Oil supermajor BP needs partners to succeed in new offshore wind markets such as Japan and could consider investment opportunities in hydrogen electrolyser technology, the head of the company's renewables business told Reuters.
BP has been searching for the right business model to overcome the challenges of rising cost and supply chain constraints that have battered the renewables sector over the last year or two, but the company insists it has been adjusting its net zero plans appropriately for the energy transition rather than pedalling back toward fossil fuels.
Anja-Isabel Dotzenrath, vice president of gas and low carbon energy at BP, told Reuters that the group has been looking at how to drive down costs globally as it pursues its internal returns target of 6% to 8% on renewables projects.
Earlier this month, Dotzenrath caused a commotion when she told analysts that the US offshore wind industry was "fundamentally broken".
Speaking after BP wrote down $540 million on its wind power plans offshore New York, she blamed red tape for delaying projects that were already facing budgetary challenges due to the impacts of inflation.
“Of course, inflation is not just an issue for projects in the US,” she said. “We are also trying to reduce costs in other regions using various levers, for example through optimised purchasing strategies, which may also lead us to invest directly in the supply chain.”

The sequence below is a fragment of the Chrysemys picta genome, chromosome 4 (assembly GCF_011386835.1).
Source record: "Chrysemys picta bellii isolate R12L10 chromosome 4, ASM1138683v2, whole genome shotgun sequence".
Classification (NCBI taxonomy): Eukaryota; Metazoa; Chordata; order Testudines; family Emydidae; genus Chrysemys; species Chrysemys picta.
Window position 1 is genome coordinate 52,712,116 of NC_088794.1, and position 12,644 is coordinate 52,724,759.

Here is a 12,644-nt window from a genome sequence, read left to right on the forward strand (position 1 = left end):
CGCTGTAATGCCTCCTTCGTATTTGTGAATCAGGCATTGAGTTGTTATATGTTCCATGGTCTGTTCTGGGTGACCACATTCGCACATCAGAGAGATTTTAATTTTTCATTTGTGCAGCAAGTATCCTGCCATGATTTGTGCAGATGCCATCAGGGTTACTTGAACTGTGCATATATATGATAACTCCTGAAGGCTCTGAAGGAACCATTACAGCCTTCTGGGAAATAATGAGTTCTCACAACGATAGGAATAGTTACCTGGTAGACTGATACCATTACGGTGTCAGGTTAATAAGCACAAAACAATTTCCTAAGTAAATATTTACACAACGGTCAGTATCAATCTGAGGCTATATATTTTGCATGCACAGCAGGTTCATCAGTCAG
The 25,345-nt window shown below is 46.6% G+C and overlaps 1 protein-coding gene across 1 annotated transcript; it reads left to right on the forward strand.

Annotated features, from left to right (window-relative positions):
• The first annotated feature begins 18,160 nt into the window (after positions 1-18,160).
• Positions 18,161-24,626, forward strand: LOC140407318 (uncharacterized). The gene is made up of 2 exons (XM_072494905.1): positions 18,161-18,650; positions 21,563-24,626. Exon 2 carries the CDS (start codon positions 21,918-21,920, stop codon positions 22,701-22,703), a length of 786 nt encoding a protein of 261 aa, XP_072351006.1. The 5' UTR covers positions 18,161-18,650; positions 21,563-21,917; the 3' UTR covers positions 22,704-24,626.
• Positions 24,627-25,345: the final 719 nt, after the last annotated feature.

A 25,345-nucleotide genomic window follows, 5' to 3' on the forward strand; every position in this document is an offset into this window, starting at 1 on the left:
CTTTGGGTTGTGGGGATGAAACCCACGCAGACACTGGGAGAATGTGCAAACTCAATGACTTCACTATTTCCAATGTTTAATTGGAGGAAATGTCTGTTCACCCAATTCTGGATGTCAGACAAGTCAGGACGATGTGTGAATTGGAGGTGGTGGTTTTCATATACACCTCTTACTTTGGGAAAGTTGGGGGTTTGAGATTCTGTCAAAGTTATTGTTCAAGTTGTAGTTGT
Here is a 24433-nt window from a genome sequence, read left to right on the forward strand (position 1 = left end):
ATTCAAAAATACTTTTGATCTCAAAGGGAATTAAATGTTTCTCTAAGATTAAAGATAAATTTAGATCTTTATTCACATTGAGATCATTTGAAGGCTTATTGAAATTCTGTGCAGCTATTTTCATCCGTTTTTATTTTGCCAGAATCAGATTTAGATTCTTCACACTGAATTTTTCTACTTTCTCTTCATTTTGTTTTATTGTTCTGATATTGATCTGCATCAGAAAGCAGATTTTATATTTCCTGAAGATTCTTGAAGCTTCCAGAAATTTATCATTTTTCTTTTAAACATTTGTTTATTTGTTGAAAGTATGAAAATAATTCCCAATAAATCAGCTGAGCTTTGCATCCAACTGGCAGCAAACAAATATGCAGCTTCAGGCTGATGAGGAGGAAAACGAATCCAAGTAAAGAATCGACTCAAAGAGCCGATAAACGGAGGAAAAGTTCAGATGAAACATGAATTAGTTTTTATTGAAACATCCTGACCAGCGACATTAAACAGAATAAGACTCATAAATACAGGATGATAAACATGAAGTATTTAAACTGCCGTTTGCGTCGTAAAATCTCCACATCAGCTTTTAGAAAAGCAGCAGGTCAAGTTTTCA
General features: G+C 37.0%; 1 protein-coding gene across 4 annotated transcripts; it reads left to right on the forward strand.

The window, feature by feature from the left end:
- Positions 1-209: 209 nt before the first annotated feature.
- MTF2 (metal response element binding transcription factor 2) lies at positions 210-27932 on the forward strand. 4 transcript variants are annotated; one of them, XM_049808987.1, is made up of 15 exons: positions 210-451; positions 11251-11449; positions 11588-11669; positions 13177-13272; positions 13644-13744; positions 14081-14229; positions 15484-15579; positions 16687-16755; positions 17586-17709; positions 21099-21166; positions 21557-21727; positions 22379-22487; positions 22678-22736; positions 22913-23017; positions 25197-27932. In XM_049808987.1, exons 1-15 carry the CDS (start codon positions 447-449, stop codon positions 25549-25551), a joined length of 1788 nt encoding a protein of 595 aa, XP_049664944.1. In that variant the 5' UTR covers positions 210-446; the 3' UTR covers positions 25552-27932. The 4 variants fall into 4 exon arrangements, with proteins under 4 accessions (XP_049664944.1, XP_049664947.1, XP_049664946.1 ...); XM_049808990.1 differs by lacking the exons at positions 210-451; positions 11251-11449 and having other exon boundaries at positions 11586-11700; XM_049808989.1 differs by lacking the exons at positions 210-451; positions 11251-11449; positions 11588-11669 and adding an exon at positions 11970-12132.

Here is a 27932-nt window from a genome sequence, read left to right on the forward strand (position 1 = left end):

In the global offshore wind market, Dotzenrath told the news agency BP is targeting three to five clusters of 4 to 8 gigawatts each, singling out Japan. BP signed a deal with Marubeni in 2022 to look at projects there as part of a push into Asia.
“You need a Japanese partner, otherwise you can’t be successful there. You need one of the local energy suppliers to help you push ahead with the permitting processes and establish the onshore grid connection,” she said.
Dotzenrath, who steered the renewables business of Germany's top utility RWE before joining BP last year, also told Reuters that partnerships were crucial in the hydrogen sector, another area BP has prioritised for future growth.
“This could mean, for example, that we’ll become an anchor investor in a leading technology manufacturer that is building a production plant for electrolysers,” she said.
In 2020, BP set itself the target of becoming a net zero company by 2050. The company has has also set a revised target of reduce operational emissions by 50%, from a 2019 baseline, by 2030.
BP has said it plans to spend as much as $65 billion on renewables, hydrogen, biofuels and electric mobility between 2023 and 2030, accounting for half of annual investments by the end of the decade, compared with 30% in 2022.
* A version of this article first appeared in Upstream’s sister publication Recharge.
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